Stir mascarpone and lemon curd together until blended. Add vodka. Spoon onto center of each cheesecake and enjoy. These can be kept in the frig for up to a week and in the freezer for 3 to 5 months. This particular recipe can be frozen with the topping. To freeze, place in a single layer inside of a tightly sealed Tupperware container.

NOTE – To avoid condensation forming on top of cakes make sure they are completely cooled before refrigerating.

To thaw, remove from Tupperware and place on racks. Do not leave them in the containers because condensation can form and drip onto the cheesecakes leaving you with a faded watered down version of your beautiful dessert.

It’s a very rich dessert but these minis are the perfect size to satisfy your cheesecake cravings!

Spicy Globe Basil

Spicy Globe Basil is a cute little plant whose small leaves form clusters and look like a bush instead of growing upright like many herbs.I usually pot this into a 10 or 12-inch oval planter. But it would do well in any container or be quite lovely as a border in your garden.

Because the leaves are only ¼ inch in length you can add them to some dishes without chopping. Just make sure to rub the leaves between your fingers to bruise them and lure  the flavor out first.

True to its name, the vivid lime shaded leaves are zesty and sweet. Try a few snips in a glass of Pinot Noir and enjoy it along with this salmon and pesto recipe. The fish is packed with flavor from the wine and fresh herbs. Then it’s placed on pasta that’s layered with nutty, cheese, and herb laced pesto!

Ingredients For Pesto

1 cup fresh spinach leaves

1 cup fresh basil leaves (I’ve used Sweet, Purple, or Spicy Globe, all taste different but great)

¼ cup pine nuts

1 cup Asiago or Parmesan cheese

2 garlic cloves

¼ to ½ cup walnut oil

About 1/3 of a box of pasta (I used the angel hair multi-grain because it has protein, fiber, omega 3, and I like the taste. You can use whatever kind you enjoy)

I tend to overestimate on the pasta and just end up with leftovers!

Directions

Cook pasta according to instructions on box. Place spinach and basil leaves into a food processor. Pulse until they are chopped. Add pine nuts, cheese, and garlic cloves. Pulse a few more times. Then hold the button down and chop while adding the oil in until you have a moist, smooth consistency, but not too liquefied.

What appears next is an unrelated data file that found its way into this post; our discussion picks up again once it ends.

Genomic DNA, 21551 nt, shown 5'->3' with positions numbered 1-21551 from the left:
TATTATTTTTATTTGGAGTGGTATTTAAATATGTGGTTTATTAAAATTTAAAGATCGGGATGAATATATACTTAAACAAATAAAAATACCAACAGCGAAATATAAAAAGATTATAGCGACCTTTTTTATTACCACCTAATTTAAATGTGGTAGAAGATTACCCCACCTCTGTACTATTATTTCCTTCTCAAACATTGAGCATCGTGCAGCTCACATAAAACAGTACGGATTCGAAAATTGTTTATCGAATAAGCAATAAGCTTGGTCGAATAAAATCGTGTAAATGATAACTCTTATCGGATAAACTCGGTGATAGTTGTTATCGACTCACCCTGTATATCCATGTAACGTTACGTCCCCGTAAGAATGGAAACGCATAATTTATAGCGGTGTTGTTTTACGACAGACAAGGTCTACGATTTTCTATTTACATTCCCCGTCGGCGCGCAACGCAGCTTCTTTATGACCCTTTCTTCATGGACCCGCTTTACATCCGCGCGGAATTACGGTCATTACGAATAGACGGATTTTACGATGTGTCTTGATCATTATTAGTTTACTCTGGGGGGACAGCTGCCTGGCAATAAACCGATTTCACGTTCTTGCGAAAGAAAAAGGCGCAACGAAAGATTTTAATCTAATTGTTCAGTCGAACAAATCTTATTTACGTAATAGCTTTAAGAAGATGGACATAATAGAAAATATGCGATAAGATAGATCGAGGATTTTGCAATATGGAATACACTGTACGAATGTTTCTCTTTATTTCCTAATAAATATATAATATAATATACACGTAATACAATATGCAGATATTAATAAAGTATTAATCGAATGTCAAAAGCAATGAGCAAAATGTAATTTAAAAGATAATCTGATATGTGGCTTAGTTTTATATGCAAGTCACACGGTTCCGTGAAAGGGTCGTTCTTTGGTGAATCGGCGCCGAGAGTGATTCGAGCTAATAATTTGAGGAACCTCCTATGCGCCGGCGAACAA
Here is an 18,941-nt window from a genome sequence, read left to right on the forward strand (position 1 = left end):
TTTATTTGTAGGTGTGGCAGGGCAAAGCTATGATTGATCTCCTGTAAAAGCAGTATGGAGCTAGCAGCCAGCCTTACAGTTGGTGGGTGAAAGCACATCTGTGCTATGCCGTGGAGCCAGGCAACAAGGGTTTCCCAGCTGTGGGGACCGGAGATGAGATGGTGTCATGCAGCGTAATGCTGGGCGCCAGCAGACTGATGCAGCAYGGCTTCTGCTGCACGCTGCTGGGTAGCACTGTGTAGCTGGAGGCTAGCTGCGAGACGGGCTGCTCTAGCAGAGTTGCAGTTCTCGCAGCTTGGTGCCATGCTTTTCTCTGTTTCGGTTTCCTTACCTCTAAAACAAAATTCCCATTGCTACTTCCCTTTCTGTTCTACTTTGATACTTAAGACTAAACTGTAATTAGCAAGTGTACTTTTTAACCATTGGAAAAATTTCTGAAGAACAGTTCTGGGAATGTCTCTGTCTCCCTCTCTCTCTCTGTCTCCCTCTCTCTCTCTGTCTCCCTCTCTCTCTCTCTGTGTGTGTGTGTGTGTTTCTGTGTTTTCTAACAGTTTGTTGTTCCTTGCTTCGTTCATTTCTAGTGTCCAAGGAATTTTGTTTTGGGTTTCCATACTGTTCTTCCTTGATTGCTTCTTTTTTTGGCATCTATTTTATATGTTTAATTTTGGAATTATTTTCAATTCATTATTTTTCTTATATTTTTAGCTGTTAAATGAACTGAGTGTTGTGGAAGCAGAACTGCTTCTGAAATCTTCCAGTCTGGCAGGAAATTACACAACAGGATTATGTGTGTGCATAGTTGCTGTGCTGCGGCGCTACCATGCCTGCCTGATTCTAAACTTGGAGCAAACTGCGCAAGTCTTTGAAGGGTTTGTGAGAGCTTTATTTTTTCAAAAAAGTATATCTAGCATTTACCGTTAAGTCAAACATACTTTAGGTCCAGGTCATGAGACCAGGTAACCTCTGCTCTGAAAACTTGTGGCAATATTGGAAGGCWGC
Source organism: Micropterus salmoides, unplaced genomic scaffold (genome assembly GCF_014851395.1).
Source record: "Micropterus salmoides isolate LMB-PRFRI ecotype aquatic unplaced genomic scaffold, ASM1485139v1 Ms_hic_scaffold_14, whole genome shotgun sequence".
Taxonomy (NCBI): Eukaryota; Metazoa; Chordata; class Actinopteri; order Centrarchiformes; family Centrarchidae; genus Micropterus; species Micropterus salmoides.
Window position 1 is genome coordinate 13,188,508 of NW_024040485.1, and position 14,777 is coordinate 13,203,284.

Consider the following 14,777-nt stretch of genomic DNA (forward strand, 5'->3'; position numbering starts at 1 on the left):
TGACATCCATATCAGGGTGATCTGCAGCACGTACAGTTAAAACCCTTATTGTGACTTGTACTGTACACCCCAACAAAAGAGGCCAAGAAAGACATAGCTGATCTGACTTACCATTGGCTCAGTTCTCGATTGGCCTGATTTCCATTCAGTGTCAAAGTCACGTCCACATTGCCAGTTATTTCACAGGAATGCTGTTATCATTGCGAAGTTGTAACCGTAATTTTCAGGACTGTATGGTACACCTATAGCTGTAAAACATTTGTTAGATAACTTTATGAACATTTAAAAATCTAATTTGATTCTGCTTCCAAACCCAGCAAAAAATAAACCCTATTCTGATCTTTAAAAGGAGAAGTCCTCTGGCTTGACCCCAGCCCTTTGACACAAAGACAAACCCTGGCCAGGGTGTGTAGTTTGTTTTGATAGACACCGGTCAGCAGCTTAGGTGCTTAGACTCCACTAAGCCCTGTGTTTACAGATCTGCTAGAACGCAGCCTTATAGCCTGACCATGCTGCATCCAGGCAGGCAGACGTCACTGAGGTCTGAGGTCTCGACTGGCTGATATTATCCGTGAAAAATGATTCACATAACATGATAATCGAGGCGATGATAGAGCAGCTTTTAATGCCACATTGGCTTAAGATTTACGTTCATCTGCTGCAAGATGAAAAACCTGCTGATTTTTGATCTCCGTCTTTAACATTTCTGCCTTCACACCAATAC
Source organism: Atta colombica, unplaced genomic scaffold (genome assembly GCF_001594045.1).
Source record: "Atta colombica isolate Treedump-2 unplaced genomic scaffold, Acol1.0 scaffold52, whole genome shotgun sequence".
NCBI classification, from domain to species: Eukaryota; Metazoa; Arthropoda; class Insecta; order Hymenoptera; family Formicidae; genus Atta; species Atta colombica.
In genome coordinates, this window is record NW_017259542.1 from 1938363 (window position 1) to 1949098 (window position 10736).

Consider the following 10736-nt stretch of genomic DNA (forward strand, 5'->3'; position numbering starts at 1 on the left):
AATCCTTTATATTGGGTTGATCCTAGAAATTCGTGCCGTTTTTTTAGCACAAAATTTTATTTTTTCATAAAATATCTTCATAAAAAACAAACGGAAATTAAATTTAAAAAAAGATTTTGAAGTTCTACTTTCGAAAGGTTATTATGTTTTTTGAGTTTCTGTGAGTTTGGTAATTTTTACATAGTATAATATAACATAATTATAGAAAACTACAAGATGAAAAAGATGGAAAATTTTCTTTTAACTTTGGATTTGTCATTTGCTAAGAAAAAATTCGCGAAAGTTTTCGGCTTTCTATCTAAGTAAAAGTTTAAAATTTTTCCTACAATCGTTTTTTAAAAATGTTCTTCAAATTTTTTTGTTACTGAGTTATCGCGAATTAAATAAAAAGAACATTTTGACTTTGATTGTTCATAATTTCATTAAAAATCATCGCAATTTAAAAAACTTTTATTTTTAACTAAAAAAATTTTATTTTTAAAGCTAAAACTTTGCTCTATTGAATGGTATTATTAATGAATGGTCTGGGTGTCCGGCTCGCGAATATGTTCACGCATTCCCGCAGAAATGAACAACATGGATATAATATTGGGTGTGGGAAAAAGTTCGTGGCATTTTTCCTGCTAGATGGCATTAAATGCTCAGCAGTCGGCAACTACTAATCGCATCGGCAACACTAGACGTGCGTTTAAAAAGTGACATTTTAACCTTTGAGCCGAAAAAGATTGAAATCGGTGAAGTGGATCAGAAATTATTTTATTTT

Combine with pasta. Garnish with pine nuts.

Ingredients For Salmon

2 – 4 to 5 oz pieces of salmon (I prefer to have the skin removed at purchase because I don’t like the taste of it and that is where most of the harmful pollutants are stored.  Either way will work)

4 sprigs fresh rosemary, chopped fine

4 sprigs fresh thyme, leaves stripped from stalk

1 tablespoon lemon juice (fresh is better)

1 ounce peach wine (I used DR Loosen Bros 2008 Riesling)

salt and pepper to taste

2 to 3 tablespoons olive or grapeseed oil

2 tablespoons butter

¼ cup half and half cream

Directions

Place salmon and first 5 ingredients into a large Ziploc bag. Mix gently so you do not break up the salmon. Marinate for about 2 hours.

Heat a skillet on medium heat. When pan is hot, add oil. Make sure you let oil heat up before adding fish so it doesn’t stick, especially if not using a non-stick pan. Cook for about 5 to 8 minutes per side depending on how well done you like your salmon. When it flakes easily with a fork, remove it from the pan.

At close to completion, add butter and cream to make a light sauce to serve over fish. (you can leave these off. I just think it adds a little extra flavor and moistness but, of course, along with it comes a few extra calories)

Whether you eat pink or red canned, wild, farm raised, enjoy it in salad, as a salad, grilled, baked, or broiled, salmon is versatile, full of flavor, and packed with healthy Omega fats that you need to work into your daily diet.

I usually opt for the wild over farm raised because it has more of the health benefits. Farm raised tends to be fed a diet that contains more contaminants, called PCBs-polychlorinated biphenyls, which are absorbed by the fish and then passed onto us.  Whereas wild salmon feast on the oceans bounty, so they absorb far less chemicals.

Okay, that’s as scientific as I’m going to get. In my kitchen laboratory, I find that the trade off is wild tends to be drier than farm raised, it’s not as readily available, and costs more. You definitely need to marinate it and/or serve with some kind of sauce. I’ve baked the farm raised using incredibly basic methods, such as in the oven with fresh dill and a tiny drizzle of olive oil and it’s delicious. But it seems the goal should be less farm raised and more wild.

Basil, like most herbs is at its best straight from the garden. But since all varieties are tropical plants and hate weather that drops below 50 to 55 degrees, the end of summer also signifies the end of fresh basil but not the end of enjoying the flavor of this tasty herb. If you have bright sunny windowsills in your home you can bring the plants inside until spring. I like to make my own oils and vinegars and dry herbs to cook with all winter. You can also freeze them in ice cube trays.

I opt for fresh in most cases and many herbs such as sage, dill, tarragon, thyme, parsley, basil, and cilantro are sold in grocery store throughout cold weather. There are times when I want a very finely chopped leaf and I’ll choose dried over fresh. For example in my Chocolate Mint Pound Cake and in the Lemon Basil White Chocolate Cheesecake featured in this article.

In order to make sure the herb you want to dry will hold its flavor, cut some leaves, dry them for a week or so, then crumble them between your fingers and take a sniff. Stored in jars you can use dried herbs for up to one year before their strength declines.

Hope this has given you some recipe ideas to try, plans to preserve your basil, and or inspiration to grow your own basil next spring!